I’ve managed to hit 4 continents in the past few weeks. It’s 5am and I’m up writing – the jet lag from Africa to Utah has well kicked in.
Obie and I arrived from NZ on December 18. Scott had gone ahead to film an Animal Planet shoot about bears. After a merry Christmas week I dashed off to Kenya to guide my friend Michele Gilbert up the sunny, south facing Nelion peak. Mt Kenya has three main summits – Lenana at 4995m, is the trekking peak, Nelion at 5188m and the slightly higher Bation at 5199m.
Michele and I have talked about Mt Kenya for years. We’ve been climbing together since 2001. Michele has had an unfair share of injuries and illnesses in recent years so was game to seize the day.
US guide friends linked us with James Mwangi at Alpine Trekking Kenya. He provided super outfitting services – top trekking guide Antony Kibaki and an entourage of cooks and porters. We embarked on a gentle acclimatization schedule. It served us well as we saw zebras, waterbuck , baboons and a tortoise as soon as we entered Mt Kenya national park at the Equatorial Sirimon gate. The trek wandered through ancient volcanic valleys, some undeniably scribed by glaciation from the last ice age. The initial jungle gave way to many types of giant lobelia plants and surreal Suess-esk landscapes. The closest living relative to the elephant, the rock hyrax, appeared at around 4000m. They look like big rodents – like the marmots common at 10000feet and above in North America. But they are pachyderms! Go figure! We stayed at trekking huts and enjoyed the sunrise on New Year’s Day on top of peak Lenana.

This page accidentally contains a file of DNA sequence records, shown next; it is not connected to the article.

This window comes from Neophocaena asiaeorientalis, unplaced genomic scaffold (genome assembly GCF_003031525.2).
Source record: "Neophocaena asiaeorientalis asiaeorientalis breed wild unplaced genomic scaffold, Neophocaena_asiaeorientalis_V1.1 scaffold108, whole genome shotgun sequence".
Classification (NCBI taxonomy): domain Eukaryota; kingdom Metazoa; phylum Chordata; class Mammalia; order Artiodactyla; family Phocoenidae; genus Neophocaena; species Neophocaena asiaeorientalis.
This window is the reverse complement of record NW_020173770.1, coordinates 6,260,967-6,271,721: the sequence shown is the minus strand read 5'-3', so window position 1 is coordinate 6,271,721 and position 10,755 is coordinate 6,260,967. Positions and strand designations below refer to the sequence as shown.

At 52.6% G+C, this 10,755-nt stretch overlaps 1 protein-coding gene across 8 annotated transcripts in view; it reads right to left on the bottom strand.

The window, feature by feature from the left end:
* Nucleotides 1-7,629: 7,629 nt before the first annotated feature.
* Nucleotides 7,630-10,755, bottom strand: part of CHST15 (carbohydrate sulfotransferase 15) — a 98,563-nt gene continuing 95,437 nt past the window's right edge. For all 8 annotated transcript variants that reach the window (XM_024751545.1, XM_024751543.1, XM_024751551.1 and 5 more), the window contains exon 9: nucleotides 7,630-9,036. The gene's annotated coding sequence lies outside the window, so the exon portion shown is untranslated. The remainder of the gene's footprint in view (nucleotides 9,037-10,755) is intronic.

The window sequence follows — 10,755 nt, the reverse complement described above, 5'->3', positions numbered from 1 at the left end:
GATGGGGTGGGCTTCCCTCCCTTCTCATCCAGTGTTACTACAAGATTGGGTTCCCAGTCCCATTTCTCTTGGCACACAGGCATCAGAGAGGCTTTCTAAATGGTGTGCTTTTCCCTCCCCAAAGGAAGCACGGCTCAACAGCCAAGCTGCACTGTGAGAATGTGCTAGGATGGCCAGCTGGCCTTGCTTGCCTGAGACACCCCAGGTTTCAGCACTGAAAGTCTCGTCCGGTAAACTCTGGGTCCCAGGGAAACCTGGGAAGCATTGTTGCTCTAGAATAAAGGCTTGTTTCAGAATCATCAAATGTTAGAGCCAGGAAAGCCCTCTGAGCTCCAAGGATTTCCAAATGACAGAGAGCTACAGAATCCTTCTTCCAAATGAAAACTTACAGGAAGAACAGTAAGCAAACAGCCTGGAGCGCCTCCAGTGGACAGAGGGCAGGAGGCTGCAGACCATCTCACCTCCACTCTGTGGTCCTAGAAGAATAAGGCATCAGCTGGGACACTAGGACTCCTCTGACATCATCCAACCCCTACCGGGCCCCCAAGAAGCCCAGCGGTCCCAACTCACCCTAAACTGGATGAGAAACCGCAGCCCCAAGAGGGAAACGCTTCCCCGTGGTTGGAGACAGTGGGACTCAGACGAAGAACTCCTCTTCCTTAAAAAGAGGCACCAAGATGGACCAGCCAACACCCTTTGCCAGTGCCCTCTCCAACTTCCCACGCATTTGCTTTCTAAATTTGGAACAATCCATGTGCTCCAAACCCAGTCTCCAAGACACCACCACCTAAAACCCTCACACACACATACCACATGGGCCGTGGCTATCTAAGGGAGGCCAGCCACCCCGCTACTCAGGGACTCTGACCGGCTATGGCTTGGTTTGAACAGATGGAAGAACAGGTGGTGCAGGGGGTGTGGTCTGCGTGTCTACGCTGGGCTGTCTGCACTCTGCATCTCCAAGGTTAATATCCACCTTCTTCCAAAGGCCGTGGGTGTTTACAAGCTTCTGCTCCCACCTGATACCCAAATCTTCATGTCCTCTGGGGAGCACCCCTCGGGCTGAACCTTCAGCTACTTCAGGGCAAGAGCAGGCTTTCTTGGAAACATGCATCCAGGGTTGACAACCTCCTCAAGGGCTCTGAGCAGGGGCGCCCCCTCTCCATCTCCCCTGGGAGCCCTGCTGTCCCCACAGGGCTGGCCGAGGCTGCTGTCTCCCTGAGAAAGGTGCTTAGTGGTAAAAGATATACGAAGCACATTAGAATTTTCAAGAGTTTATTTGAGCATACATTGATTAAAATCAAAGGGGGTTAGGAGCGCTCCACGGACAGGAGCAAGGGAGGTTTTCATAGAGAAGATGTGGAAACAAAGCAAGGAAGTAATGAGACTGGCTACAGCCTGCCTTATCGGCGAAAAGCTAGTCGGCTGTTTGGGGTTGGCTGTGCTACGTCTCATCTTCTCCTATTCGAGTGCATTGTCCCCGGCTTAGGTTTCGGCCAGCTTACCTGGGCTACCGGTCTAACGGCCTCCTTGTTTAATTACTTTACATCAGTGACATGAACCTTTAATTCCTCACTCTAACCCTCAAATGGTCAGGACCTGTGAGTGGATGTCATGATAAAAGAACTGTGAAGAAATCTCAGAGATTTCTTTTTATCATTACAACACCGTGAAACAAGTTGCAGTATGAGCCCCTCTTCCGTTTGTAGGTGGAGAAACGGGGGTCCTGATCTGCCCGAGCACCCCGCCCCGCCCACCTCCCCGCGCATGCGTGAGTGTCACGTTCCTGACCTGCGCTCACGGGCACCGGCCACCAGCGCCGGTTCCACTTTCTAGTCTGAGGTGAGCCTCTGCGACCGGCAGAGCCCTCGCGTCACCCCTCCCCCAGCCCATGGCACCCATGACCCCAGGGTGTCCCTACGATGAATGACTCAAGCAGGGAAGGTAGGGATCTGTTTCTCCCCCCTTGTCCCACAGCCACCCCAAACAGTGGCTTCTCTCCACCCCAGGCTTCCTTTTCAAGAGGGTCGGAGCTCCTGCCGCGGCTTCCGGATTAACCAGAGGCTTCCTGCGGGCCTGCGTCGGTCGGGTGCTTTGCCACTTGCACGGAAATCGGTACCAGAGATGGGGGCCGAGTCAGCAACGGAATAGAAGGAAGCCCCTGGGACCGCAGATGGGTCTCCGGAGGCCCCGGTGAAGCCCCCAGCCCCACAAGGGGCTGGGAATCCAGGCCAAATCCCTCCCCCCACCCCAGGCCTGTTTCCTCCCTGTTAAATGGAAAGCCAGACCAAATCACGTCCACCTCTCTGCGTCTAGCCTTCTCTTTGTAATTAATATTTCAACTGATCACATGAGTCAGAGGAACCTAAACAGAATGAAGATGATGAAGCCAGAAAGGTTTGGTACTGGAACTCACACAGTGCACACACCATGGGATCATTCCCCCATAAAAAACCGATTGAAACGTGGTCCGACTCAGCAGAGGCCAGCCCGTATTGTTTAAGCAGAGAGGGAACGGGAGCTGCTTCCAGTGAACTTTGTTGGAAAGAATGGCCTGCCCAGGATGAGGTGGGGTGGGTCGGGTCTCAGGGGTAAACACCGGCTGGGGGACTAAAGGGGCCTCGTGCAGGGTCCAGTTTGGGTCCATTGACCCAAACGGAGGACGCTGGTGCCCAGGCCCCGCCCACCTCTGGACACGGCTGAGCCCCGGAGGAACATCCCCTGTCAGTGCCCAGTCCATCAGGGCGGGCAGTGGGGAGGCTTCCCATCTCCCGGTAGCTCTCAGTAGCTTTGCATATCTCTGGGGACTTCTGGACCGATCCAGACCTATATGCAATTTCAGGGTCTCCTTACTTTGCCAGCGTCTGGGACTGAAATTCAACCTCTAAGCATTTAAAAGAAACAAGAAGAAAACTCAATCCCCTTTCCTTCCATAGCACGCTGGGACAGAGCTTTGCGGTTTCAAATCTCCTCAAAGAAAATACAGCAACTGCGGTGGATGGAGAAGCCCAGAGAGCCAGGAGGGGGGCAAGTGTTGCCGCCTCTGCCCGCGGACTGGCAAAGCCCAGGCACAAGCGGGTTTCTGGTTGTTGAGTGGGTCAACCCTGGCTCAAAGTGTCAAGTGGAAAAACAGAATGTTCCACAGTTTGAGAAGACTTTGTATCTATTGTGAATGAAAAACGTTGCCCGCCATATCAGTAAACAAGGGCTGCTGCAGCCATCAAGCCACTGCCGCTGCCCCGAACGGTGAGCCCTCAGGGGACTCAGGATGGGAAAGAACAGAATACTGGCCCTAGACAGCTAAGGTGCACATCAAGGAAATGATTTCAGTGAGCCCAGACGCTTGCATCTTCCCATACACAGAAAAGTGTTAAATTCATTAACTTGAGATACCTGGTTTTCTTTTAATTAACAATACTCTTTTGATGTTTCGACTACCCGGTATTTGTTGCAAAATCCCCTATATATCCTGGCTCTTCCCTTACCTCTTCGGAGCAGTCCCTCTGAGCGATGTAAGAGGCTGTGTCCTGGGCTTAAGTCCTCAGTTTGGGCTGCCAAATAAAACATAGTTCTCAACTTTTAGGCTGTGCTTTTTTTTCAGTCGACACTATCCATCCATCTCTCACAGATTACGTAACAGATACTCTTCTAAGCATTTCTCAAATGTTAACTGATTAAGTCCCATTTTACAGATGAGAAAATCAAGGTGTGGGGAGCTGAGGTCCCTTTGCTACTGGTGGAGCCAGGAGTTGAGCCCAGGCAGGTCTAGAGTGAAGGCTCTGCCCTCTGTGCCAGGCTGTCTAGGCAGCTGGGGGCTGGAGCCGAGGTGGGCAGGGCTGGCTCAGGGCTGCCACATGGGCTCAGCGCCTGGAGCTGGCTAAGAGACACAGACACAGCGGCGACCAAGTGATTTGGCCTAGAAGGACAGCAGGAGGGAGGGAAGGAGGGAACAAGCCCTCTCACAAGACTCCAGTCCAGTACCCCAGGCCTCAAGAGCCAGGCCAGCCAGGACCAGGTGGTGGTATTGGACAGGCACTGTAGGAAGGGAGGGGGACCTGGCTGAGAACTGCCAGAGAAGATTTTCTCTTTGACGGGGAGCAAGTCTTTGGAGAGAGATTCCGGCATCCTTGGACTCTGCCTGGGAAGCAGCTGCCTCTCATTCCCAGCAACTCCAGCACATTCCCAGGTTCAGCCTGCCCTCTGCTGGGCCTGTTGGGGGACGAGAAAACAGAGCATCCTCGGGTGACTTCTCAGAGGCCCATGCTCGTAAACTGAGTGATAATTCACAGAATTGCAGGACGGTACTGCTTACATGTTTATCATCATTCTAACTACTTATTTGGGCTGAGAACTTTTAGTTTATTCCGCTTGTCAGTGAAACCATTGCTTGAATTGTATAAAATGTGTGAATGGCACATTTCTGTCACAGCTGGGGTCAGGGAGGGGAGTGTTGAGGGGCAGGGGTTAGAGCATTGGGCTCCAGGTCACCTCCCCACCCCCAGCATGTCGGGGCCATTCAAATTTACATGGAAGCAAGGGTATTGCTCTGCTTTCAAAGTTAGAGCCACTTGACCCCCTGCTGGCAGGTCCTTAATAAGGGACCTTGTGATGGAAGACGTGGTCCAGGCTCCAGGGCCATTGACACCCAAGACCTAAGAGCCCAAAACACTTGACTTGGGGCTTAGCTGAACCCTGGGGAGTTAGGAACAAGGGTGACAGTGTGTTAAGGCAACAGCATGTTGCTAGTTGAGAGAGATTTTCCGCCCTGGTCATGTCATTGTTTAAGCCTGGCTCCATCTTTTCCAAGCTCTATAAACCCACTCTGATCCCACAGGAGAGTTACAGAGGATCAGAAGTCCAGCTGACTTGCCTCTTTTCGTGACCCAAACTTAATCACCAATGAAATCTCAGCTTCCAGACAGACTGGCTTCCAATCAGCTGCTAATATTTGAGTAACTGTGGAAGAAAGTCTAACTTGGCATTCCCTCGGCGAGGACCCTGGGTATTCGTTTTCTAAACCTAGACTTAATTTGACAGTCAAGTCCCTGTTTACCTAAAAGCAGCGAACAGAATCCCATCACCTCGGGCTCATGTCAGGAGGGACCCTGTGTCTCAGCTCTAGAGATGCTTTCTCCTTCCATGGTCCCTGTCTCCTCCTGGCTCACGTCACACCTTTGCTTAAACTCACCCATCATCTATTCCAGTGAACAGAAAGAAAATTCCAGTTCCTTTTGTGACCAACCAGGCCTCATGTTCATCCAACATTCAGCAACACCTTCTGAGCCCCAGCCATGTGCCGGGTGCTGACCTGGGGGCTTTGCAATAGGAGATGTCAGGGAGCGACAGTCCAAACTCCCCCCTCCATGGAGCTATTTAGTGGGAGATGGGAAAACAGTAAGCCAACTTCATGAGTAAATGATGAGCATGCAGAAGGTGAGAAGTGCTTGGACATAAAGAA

Summit day arrived on Jan 2. I awoke with the queasy feeling that I’d eaten something disagreeable (nothing to do with our cook, who was excellent)! A complex stroll across the dying Lewis glacier to the base of the technical climbing , gave me some fresh air and we enjoyed a pleasant 16 pitch rock climb to the summit of Nelion. Other parties were on the route as well. Since they were Kenyan guided parties, I respectfully let them go ahead and Michele (who is a strong technical climber) and I cruised along behind. We arrived later than anticipated to the pointy summit. The cloud had moved in but we parked up next to the tiny Howell bivouac on the summit and enjoyed the views to the plains.
I began to dry retch on the rappels. It made things tiring but not dangerous. By the time we arrived back at the Austrian Hut, I was really pukey! That continued through the night, much to the concern of poor Michele, who is used to me as robust. The following morning we packed and made the dash to lower altitudes – 25km and a nice 1800m descent via the spectacular Chogoria route with red rock gorges and speccy waterfalls. It was a fantastic walk and as the air thickened, I improved until I was good for a beer by the time we arrived at camp.